British Prime Minister David Cameron backs China to 'realise its dream'
As British prime minister agrees wide-ranging business deals in Beijing, he says two countries can 'help each other succeed in the global race'
Premier Li Keqiang and British Prime Minister David Cameron oversaw the signing of business deals yesterday ranging from high-speed rail projects to nuclear power, while leaving contentious human rights issues on the sidelines.
Cameron's second visit to Beijing - accompanied by Britain's largest ever business delegation to China, with 130 members - marked the full reconciliation of Sino-British ties after Cameron's controversial meeting with the Dalai Lama last year.
In a meeting at the Diaoyutai State Guesthouse, President Xi Jinping told Cameron he hoped the two countries would "transcend differences in their conditions, institutions and values" and deepen mutual understanding.
Xinhua quoted Xi as saying: "[Both sides] should take into account each other's major concerns and core interests, enhance mutual trust and chart the future of relations."
Xi also said he hoped London would be more open to economic co-operation.
Video: UK's Cameron focuses on business during China visit
Cameron was quoted as saying that Britain held its relationship with China in high regard and would increase dialogue on the basis of mutual respect.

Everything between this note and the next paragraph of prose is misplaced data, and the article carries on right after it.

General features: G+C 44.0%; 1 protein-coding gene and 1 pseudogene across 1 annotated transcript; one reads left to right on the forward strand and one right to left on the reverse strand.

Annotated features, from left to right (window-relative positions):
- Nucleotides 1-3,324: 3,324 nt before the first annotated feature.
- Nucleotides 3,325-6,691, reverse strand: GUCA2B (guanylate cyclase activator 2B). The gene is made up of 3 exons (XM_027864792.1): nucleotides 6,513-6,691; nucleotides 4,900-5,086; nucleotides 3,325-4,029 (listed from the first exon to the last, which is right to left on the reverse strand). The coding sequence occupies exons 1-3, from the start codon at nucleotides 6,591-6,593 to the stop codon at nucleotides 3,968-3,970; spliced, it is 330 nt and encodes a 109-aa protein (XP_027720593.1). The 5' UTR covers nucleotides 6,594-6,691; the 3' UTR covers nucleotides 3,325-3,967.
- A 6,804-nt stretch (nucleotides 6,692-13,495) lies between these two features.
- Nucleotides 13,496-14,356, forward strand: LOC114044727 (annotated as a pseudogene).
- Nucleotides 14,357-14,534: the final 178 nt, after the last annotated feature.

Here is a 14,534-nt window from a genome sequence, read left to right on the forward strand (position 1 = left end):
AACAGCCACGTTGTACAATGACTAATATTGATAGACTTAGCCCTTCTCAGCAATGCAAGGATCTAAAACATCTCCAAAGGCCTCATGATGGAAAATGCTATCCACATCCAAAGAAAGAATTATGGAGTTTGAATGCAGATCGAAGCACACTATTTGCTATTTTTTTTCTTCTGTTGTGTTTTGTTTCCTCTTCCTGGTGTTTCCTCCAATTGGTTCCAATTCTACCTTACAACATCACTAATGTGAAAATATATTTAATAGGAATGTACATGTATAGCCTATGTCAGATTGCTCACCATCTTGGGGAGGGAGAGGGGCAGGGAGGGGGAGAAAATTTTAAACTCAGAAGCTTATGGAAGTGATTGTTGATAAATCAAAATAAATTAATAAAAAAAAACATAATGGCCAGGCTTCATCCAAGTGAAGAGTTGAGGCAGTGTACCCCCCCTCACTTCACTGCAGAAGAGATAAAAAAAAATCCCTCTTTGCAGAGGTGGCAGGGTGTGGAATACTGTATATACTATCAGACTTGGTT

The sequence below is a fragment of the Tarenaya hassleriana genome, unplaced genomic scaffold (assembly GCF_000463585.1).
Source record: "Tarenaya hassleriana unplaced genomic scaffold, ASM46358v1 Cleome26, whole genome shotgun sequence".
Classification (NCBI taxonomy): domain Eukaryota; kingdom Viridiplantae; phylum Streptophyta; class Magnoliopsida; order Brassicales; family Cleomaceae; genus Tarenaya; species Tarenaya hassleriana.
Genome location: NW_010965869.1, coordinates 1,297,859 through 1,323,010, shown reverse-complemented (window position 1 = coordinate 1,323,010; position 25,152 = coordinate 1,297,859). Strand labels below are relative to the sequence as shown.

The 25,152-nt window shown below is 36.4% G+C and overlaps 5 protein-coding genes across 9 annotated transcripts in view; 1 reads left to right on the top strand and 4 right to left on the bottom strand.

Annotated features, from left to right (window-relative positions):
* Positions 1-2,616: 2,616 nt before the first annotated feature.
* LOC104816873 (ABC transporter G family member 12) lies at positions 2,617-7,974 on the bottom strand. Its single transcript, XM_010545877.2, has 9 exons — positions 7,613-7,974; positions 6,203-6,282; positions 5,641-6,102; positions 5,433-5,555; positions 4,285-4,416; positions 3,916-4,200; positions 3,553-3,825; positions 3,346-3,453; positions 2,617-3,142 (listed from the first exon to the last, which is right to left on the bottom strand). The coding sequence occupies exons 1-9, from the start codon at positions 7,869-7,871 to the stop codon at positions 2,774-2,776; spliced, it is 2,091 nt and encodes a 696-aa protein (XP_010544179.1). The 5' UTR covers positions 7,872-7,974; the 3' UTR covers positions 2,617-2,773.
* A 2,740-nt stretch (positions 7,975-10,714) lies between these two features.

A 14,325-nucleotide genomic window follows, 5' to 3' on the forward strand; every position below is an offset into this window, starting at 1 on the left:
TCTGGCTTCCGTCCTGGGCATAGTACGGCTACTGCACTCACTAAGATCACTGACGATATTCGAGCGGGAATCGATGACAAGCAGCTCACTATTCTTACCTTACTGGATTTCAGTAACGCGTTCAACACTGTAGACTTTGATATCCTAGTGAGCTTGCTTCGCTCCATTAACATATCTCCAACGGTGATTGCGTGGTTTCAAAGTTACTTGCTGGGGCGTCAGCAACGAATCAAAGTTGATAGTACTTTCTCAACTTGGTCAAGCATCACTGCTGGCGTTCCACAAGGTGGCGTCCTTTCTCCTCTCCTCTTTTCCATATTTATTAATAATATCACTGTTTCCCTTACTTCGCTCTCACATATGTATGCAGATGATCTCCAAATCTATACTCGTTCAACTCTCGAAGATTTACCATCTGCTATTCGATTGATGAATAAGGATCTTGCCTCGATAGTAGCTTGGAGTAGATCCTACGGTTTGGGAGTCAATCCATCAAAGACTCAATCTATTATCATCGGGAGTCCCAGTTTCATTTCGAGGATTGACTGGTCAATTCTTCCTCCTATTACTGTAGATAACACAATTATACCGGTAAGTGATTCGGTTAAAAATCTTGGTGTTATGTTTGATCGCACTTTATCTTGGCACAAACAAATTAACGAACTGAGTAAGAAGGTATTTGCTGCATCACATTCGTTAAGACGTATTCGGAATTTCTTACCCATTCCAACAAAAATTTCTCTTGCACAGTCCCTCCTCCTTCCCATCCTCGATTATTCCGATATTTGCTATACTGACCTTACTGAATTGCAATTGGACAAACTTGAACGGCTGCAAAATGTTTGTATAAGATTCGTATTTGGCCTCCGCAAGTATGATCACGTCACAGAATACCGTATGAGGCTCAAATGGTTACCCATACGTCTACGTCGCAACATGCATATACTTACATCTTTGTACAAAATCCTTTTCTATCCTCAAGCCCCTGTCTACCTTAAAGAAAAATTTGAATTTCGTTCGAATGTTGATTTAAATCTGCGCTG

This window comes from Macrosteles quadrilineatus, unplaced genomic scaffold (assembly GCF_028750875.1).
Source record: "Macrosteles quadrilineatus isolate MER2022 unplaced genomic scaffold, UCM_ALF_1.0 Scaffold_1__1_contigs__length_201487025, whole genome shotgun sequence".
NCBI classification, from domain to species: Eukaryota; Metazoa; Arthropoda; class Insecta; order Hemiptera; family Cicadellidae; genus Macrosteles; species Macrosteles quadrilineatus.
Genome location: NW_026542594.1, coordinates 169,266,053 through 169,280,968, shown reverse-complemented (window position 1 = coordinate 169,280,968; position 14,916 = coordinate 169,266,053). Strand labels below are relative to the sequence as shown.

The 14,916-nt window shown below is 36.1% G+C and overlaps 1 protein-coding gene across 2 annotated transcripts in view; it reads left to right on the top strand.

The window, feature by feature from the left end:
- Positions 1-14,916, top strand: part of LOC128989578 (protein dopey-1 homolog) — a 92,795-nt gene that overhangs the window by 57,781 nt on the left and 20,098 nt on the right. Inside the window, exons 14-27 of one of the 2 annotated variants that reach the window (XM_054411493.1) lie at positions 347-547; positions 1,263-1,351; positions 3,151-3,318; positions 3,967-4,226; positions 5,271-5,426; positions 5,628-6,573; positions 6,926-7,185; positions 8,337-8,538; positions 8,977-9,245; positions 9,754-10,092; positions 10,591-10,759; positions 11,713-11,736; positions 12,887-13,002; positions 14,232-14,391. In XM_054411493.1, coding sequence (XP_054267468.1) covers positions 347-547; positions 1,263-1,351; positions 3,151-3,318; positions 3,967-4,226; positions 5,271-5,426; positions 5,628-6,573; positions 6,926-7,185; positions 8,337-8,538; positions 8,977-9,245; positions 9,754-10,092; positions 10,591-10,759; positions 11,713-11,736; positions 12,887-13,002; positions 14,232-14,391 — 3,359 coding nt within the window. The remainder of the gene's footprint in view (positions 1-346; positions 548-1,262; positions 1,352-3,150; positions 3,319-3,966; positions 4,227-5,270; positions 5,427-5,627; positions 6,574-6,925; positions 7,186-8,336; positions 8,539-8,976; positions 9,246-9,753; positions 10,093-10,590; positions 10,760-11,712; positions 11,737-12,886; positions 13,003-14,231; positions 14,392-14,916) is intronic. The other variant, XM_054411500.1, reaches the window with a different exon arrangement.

After the meeting, Li said Britain and China had become "indispensible partners for each other's development". He compared Sino-British relations to a high-speed train that can "move forward along the track and constantly increase its speed".
Cameron said: "I see China's rise as an opportunity, not just for the people of this country, but for Britain and the world. Britain wants China to realise its dream and I believe we can help each other succeed in the global race."
Xinhua reported that both sides agreed to promote each other's companies to seek breakthroughs in high-speed rail and nuclear power co-operation.
Britain said it would streamline processes for Chinese citizens to enter Britain for business and tourism purposes.
Both sides also signed agreements on investment, finance, legal affairs, culture and health care co-operation.
Cameron told Li he would call on the European Union to negotiate a free trade deal with China.
He said he believed the EU deal could be worth "tens of billions" of pounds a year.
Steve Tsang, director of the China Policy Institute at the University of Nottingham, noted that Cameron had so far avoided contentious issues - including human rights and political reforms - and that the visit had been "purely about economic interests".
He added: "Cameron said a lot of things to create a good atmosphere … people can argue whether such business deals are good for the UK, but what the UK can actually do for China in Europe is limited."
Reuters reported that a senior source in Cameron's office said before the trip that Britain had turned the page on a rift with China over Tibet, and that Cameron had no plans to meet the Dalai Lama, Tibet's exiled spiritual leader.